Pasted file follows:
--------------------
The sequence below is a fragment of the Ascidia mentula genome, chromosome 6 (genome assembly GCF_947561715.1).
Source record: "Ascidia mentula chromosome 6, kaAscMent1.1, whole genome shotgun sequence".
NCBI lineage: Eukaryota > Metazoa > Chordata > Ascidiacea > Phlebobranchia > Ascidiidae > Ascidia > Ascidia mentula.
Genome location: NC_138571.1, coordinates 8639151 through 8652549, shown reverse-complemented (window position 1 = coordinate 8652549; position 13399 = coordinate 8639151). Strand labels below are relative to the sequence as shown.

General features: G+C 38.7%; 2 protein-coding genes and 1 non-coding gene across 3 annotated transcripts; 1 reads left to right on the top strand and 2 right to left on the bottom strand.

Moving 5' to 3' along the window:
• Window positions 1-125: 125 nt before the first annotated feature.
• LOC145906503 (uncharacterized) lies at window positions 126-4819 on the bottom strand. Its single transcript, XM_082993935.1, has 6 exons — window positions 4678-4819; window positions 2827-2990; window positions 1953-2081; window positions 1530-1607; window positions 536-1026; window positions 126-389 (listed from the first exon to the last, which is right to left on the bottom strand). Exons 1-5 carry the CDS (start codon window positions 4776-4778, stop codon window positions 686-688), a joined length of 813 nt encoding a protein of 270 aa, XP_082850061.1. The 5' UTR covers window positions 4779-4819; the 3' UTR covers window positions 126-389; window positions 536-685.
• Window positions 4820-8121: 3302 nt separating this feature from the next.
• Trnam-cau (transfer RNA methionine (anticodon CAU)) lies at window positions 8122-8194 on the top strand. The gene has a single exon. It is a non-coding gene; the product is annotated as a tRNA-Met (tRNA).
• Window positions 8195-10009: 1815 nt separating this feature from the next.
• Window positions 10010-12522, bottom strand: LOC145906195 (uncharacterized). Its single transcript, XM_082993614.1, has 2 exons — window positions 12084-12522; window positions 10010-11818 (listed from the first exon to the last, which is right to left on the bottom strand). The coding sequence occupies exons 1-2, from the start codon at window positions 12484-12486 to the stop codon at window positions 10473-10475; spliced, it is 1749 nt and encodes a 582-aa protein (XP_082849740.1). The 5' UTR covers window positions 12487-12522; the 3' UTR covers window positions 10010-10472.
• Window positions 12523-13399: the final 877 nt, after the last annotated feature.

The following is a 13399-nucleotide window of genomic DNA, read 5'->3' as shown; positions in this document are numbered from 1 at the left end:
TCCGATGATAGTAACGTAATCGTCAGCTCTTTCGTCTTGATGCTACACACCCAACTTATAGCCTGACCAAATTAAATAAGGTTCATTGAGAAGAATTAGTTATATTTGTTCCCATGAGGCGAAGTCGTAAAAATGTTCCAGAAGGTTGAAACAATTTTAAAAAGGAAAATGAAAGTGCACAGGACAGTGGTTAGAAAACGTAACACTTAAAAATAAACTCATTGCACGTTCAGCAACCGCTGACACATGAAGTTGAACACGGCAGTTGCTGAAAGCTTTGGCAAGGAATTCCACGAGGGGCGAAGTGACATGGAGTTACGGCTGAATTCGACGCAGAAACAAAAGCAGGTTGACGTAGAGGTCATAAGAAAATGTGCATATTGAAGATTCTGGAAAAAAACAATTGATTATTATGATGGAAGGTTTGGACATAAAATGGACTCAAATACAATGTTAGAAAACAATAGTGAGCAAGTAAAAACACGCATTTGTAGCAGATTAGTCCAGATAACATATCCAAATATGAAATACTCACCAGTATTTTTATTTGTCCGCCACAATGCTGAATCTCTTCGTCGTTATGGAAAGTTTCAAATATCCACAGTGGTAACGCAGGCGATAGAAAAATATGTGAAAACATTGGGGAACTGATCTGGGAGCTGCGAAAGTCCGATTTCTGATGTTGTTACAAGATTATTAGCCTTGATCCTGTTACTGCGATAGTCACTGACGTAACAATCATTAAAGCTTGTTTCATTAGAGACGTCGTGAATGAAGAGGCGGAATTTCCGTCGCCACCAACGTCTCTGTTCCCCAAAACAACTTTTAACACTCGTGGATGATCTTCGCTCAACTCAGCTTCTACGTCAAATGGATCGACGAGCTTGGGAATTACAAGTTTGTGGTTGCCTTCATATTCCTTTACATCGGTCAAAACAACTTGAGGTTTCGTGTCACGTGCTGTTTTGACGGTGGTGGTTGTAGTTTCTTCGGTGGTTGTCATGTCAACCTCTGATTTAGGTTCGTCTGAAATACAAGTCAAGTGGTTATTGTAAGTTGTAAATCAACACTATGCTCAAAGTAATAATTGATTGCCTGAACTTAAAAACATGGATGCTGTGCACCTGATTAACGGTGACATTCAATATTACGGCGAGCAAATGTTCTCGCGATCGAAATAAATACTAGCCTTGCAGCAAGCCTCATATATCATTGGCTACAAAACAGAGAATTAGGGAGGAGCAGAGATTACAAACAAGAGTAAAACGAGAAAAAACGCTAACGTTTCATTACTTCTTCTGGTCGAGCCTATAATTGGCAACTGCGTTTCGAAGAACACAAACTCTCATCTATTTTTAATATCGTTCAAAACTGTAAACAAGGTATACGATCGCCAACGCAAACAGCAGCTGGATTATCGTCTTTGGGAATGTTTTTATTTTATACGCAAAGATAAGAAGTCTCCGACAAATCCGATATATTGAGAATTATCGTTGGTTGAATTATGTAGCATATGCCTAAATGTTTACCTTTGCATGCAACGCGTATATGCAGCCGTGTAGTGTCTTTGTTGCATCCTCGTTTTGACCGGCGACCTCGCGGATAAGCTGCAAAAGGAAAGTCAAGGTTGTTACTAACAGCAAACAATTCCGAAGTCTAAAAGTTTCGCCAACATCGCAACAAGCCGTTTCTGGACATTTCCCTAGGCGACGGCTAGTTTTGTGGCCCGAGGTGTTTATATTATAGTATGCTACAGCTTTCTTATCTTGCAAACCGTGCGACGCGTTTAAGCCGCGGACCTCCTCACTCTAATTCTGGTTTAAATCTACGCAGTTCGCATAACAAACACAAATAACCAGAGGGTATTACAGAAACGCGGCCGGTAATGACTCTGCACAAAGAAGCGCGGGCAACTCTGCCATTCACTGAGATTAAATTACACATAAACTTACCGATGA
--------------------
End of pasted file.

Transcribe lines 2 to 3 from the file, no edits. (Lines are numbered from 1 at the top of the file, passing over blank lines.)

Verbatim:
Source record: "Ascidia mentula chromosome 6, kaAscMent1.1, whole genome shotgun sequence".
NCBI lineage: Eukaryota > Metazoa > Chordata > Ascidiacea > Phlebobranchia > Ascidiidae > Ascidia > Ascidia mentula.